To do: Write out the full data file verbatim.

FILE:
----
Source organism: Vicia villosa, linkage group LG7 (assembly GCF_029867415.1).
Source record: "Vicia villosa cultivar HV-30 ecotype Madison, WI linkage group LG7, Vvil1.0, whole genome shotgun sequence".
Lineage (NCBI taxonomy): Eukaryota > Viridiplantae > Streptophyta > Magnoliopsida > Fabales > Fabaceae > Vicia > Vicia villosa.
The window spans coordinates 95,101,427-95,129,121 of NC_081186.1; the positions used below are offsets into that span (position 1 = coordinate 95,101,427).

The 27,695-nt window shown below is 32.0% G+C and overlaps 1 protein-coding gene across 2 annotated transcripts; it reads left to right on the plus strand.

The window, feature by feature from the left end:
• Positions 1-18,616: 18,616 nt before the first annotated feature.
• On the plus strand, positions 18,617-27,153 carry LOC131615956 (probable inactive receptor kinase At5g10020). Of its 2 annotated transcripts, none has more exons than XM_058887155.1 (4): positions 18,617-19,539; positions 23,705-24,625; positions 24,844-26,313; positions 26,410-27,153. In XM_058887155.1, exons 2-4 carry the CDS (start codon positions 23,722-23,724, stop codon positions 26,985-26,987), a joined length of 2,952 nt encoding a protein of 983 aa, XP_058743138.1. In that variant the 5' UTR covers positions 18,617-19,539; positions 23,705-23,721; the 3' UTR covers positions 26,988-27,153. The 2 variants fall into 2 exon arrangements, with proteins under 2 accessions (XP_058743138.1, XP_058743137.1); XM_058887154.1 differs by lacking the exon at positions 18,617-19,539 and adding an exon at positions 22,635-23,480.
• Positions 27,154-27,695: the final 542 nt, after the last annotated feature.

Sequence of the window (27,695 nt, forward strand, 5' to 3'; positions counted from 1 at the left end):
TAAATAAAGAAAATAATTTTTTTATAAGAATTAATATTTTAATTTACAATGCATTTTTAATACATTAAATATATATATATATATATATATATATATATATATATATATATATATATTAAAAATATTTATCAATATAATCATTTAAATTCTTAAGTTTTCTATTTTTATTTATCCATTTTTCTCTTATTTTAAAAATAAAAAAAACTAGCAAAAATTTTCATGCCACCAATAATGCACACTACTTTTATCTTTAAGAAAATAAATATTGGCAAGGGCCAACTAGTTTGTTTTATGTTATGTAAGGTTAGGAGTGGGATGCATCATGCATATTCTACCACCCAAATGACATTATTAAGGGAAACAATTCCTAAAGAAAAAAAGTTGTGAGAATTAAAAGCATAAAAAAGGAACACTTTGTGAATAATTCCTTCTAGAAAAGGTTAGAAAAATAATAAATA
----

Source organism: Vicia villosa, linkage group LG7 (assembly GCF_029867415.1).
Source record: "Vicia villosa cultivar HV-30 ecotype Madison, WI linkage group LG7, Vvil1.0, whole genome shotgun sequence".
Lineage (NCBI taxonomy): Eukaryota > Viridiplantae > Streptophyta > Magnoliopsida > Fabales > Fabaceae > Vicia > Vicia villosa.
The window spans coordinates 95,101,427-95,129,121 of NC_081186.1; the positions used below are offsets into that span (position 1 = coordinate 95,101,427).

The 27,695-nt window shown below is 32.0% G+C and overlaps 1 protein-coding gene across 2 annotated transcripts; it reads left to right on the plus strand.

The window, feature by feature from the left end:
• Positions 1-18,616: 18,616 nt before the first annotated feature.
• On the plus strand, positions 18,617-27,153 carry LOC131615956 (probable inactive receptor kinase At5g10020). Of its 2 annotated transcripts, none has more exons than XM_058887155.1 (4): positions 18,617-19,539; positions 23,705-24,625; positions 24,844-26,313; positions 26,410-27,153. In XM_058887155.1, exons 2-4 carry the CDS (start codon positions 23,722-23,724, stop codon positions 26,985-26,987), a joined length of 2,952 nt encoding a protein of 983 aa, XP_058743138.1. In that variant the 5' UTR covers positions 18,617-19,539; positions 23,705-23,721; the 3' UTR covers positions 26,988-27,153. The 2 variants fall into 2 exon arrangements, with proteins under 2 accessions (XP_058743138.1, XP_058743137.1); XM_058887154.1 differs by lacking the exon at positions 18,617-19,539 and adding an exon at positions 22,635-23,480.
• Positions 27,154-27,695: the final 542 nt, after the last annotated feature.

Sequence of the window (27,695 nt, forward strand, 5' to 3'; positions counted from 1 at the left end):
TAAATAAAGAAAATAATTTTTTTATAAGAATTAATATTTTAATTTACAATGCATTTTTAATACATTAAATATATATATATATATATATATATATATATATATATATATATATATATTAAAAATATTTATCAATATAATCATTTAAATTCTTAAGTTTTCTATTTTTATTTATCCATTTTTCTCTTATTTTAAAAATAAAAAAAACTAGCAAAAATTTTCATGCCACCAATAATGCACACTACTTTTATCTTTAAGAAAATAAATATTGGCAAGGGCCAACTAGTTTGTTTTATGTTATGTAAGGTTAGGAGTGGGATGCATCATGCATATTCTACCACCCAAATGACATTATTAAGGGAAACAATTCCTAAAGAAAAAAAGTTGTGAGAATTAAAAGCATAAAAAAGGAACACTTTGTGAATAATTCCTTCTAGAAAAGGTTAGAAAAATAATAAATA